sexta-feira, 25 de março de 2011

Stanley Baker

William Stanley Baker 
     Was born in Ferndale, Rhondda Valley, Wales. In the mid-1930s his parents moved to London where Baker spent most of his formative years. He made his film debut as a teenager in the Ealing Studios 1943 film Undercover, about the Yugoslav guerrillas in Serbia. He served in the Royal Army Service Corps from 1946-1948. His first role as an adult was in All Over the Moon (1949).
At first Baker was usually cast as a villain - tough, gritty and fiery. In private life, he was a close friend and drinking companion of another Welsh actor, Richard Burton. Although it has been said that both men had been taught by the same teacher at school who encouraged their theatrical abilities, the fact is that Baker was taught, guided and mentored by Glyn Morse in Ferndale while Burton was mentored by Philip Burton. Notable among his early roles was as the unpleasant and somewhat cowardly Bennett in The Cruel SeaLaurence Olivier selected him to play Henry Tudor in Richard III (1955). He played a major role as Achilles in Helen of Troy (1956). He also starred with Patrick McGoohan in Hell Drivers (1957). (1953).

In 1961 Baker was offered the role of superspy James Bond for the forthcoming film Dr. No, but he turned it down because he was unwilling to commit to a three-picture contract. He may have regretted this decision because some years later he asked producer Albert R. Broccoli about playing a villain in one of the films. He played a war-weary commando in the 1961 war epic The Guns of Navarone.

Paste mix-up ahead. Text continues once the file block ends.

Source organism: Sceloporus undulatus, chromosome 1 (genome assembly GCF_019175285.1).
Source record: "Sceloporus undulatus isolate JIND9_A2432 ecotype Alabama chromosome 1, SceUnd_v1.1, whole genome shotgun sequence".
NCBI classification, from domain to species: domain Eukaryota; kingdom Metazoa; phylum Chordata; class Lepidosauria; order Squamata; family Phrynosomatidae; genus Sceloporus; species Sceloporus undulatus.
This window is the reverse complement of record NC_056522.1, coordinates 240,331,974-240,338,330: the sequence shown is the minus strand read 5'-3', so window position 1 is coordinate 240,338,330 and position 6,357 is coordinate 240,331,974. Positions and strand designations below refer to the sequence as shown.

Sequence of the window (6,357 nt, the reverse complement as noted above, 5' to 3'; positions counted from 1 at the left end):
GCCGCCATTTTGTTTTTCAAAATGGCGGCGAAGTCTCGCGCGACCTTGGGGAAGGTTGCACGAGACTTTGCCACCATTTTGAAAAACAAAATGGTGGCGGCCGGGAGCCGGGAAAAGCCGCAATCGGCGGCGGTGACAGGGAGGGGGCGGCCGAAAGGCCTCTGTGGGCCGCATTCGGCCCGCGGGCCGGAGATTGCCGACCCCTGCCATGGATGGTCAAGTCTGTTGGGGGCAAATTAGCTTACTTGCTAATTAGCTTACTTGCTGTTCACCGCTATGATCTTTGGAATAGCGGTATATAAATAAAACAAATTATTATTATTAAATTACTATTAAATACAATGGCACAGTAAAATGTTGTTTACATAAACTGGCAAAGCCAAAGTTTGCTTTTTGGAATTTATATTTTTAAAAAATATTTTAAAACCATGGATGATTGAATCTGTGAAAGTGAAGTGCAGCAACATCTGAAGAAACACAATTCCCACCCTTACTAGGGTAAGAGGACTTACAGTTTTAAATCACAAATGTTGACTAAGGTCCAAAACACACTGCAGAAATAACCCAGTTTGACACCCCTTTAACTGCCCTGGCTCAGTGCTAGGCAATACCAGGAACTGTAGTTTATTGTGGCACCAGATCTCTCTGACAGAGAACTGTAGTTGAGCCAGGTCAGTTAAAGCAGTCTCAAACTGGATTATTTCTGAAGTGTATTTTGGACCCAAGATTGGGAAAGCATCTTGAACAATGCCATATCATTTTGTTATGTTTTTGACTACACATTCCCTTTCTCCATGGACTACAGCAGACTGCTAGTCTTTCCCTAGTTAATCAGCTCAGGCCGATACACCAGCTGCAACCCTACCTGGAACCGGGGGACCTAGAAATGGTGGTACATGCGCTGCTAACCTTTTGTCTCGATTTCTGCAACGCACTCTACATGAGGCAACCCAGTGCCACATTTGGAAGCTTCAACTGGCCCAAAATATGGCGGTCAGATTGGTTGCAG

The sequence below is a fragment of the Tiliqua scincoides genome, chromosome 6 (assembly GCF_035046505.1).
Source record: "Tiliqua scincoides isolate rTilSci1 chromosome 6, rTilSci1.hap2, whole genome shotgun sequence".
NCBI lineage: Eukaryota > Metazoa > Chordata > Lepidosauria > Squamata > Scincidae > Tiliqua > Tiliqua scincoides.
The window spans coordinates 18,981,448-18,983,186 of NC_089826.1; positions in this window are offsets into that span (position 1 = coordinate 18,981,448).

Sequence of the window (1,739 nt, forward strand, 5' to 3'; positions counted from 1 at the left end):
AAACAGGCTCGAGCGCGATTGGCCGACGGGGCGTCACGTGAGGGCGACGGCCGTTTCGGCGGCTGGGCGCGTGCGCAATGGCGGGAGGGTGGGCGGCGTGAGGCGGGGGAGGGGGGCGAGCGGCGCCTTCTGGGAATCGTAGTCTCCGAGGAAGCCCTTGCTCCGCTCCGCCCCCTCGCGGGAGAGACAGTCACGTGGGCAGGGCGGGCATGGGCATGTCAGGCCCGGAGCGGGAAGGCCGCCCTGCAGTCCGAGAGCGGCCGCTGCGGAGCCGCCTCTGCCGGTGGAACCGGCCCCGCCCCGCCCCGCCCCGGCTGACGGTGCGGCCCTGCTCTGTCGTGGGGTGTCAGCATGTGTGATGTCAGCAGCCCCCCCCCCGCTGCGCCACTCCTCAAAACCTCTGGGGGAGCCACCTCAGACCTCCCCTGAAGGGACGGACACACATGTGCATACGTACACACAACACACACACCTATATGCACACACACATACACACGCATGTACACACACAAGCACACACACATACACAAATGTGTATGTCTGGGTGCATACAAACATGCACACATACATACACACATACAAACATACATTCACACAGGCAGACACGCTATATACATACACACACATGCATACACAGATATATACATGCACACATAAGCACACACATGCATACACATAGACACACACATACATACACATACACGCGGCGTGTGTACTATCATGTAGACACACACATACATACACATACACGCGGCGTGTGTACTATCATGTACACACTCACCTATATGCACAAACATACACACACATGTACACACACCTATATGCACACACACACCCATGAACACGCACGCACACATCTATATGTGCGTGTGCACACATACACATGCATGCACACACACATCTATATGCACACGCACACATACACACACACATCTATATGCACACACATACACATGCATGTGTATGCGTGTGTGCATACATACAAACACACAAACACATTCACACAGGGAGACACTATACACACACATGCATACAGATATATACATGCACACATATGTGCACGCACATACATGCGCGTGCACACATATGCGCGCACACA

Yet Baker's most memorable role was as Lieutenant John Chard VC in Zulu (1964) alongside newcomer Michael Caine. Baker had a strong personal interest in the historical events and owned Chard's Victoria Cross and Zulu War Medal from 1972 until his death in 1976.
In Joseph Losey's Accident (1967), Baker gave a sustained performance as Charley, and in 1970's Perfect Friday, he showed his skill in comedy and romantic acting as Mr Graham, opposite Ursula Andress.
He formed his own production company in the 1960s and produced films that included Zulu (1964), Robbery (1967) and The Italian Job (1968). Baker placed his production company into a consortium that bought Pinewood Studios, but after the stock market crashed in 1974, he stood by the company over declaring bankruptcy. He went back to work as an actor, taking roles in television including the 1974 BBC Play of the Month The Changeling, Robinson Crusoe (1974), and also in a BBC Wales adaptation of How Green Was My Valley (1975).

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